The cross and the resurrection stand as the pivotal events at the heart of the Christian faith. Christianity stands or falls with the substitutionary atonement wrought by the death of the incarnate Son of God on the cross and the resurrection of the Son of God on the third day. The church comes each year to this celebration of resurrection because we must constantly remind ourselves and the world of the resurrection hope, and of the reality of the risen Christ. The church of the Lord Jesus Christ must always remain a company of resurrection witnesses, speaking the Gospel of the cross and the risen Christ to a world desperate for genuine hope.

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Deciphering ‘The Da Vinci Code’

Dan Brown’s novel The Da Vinci Code has become a blockbuster best-seller since its publication in 2003. This summer, Sony Pictures will release a full-length motion picture based on the book. Given the renewed interest in Dan Brown’s novel, this commentary and review of the book is republished by request.

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Hugh Hefner–A Playboy to the Bitter End

Hugh Hefner turned 80 on Sunday. That’s right–the world’s most famous playboy entered his ninth decade, still wearing his pajamas and still preaching his gospel of free sex, paid pornography, and liberation from sexual morality. In his commentary today, Dr. Albert Mohler tells the story of one of the major revolutionaries of our time.

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From Traitor to Hero? Responding to “The Gospel of Judas”

Headlines around the world are announcing the publication of a “long lost” and “suppressed” ancient document, known as The Gospel of Judas. The announcement led to a frenzy of media coverage, ranging from responsible reports to outrageous sensationalism. According to some commentators, the publication of this new document will force a complete reformulation of Christianity and our understanding of both Judas and Jesus. In his commentary today, Dr. Mohler argues that, in fact, nothing of the sort is in view.

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Secular Chaos or Christian Truth–The Educational Options

Cataloging campus outrages must be a time-consuming task, but The Collegiate Network has been doing this for some years. The Collegiate Network encourages conservative student journalists and monitors the atrocities on America’s college and university campuses. Evidently, there is enough nonsense on America's campuses to keep this group busy. Dr. Albert Mohler today considers the chaos in so many of America’s elite schools–and how to challenge it.

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Competing Christianities—Matthew Fox and His “New Reformation”

The conventional wisdom reminds us that a man is often known by his enemies. The same is true for Christianity and, through centuries of heresy, schism, and apostasy, Christianity has collected a good number of enemies. Now comes Matthew Fox, a former Dominican priest and current controversialist, who sets himself against orthodox Christianity and calls for “a new reformation” that would transform Christianity for the twenty-first century. Of course, it would also transform Christianity into something other than Christianity, but that is precisely what Fox intends.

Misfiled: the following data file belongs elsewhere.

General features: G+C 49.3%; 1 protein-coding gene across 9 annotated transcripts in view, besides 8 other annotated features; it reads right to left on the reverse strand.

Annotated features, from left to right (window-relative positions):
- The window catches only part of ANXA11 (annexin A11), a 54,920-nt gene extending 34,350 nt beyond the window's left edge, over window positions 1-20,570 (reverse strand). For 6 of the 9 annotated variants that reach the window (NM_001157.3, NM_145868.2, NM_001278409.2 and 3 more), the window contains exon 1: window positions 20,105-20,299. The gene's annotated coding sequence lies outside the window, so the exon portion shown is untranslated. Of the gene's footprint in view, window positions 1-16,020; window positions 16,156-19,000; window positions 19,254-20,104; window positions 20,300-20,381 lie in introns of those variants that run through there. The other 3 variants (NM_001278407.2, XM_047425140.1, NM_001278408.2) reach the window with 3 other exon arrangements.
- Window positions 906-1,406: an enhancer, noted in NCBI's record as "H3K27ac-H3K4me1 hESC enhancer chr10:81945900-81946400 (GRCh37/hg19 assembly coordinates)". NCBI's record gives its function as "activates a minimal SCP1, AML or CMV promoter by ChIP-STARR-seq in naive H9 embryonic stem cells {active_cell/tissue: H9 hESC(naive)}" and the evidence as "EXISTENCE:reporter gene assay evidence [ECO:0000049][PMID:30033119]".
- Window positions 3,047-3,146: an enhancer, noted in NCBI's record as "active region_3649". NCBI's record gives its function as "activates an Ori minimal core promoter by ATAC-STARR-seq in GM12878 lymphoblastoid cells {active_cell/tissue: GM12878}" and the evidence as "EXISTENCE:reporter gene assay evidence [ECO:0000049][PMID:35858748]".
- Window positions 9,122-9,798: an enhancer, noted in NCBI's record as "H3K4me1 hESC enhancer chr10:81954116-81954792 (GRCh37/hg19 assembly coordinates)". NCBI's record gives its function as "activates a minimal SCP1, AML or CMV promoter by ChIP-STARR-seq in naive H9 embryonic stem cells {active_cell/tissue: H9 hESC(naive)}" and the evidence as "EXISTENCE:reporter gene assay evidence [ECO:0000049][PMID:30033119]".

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Death Marks an Anniversary—Have We Learned Anything?

Today, March 31, 2006, marks the one year anniversary of Terri Schiavo’s death by starvation. All too quickly, Terri’s name and cause disappeared from the national awareness as our attention-deficit culture moved on to other issues and other concerns. On this first anniversary of Terri’s death, Dr. Mohler considers once again the question whether personal autonomy really is, or ought to be, the highest moral claim.

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“Marriage is for White People”—The Decline of Marriage among African Americans

“Marriage is for white people.” That’s what Joy Jones was told when she was teaching a career exploration class for sixth-graders at an elementary school in the nation’s capital. As a matter of fact, more than one student offered Jones this retort when she spoke of marriage and parenthood. In his Commentary today, Dr. Albert Mohler wonders what could have brought a young boy to have such a view of marriage.

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Getting It Right From the Beginning, Part Two

The doctrine of creation does not stand alone. The universe has not been set adrift in time without purpose or divine direction. The Christian affirmation of God requires an affirmation of His continuing sovereign Lordship over the created order. This affirmation sets the Christian worldview apart from alternative worldviews which recognize no continuing divine direction. Today, Dr. Mohler considers the Christian doctrine of Providence.

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Getting It Right From the Beginning, Part One

“In the beginning,” Scripture says, “God created the heavens and the earth.” That first biblical affirmation points to the priority of the doctrine of creation within the system of Christian doctrine. Nevertheless, even the doctrine of creation presupposes a biblical notion of God and the authority of his revelation in Scripture. The Christian believer does not acknowledge the creation and then infer a Creator. Indeed, it is not God who must be explained by the creation, but creation which must be explained by the Creator. Today, Dr. Albert Mohler explores the doctrine of creation, and its crucial relationship to the Christian worldview.

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Biblical Authority: Must We Accept the Words of Scripture?

The most contentious debates among Christians are arguments over biblical authority. While Christians who accept the full authority of Scripture–even the inerrancy and infallibility of the biblical text–may debate issues ranging from baptism and church government to eschatology and spiritual gifts, the issues of greatest debate in our time fall along the fault line of biblical authority. Today, Dr. Mohler considers another issue that goes right to this question of Scripture’s authority–human sexuality.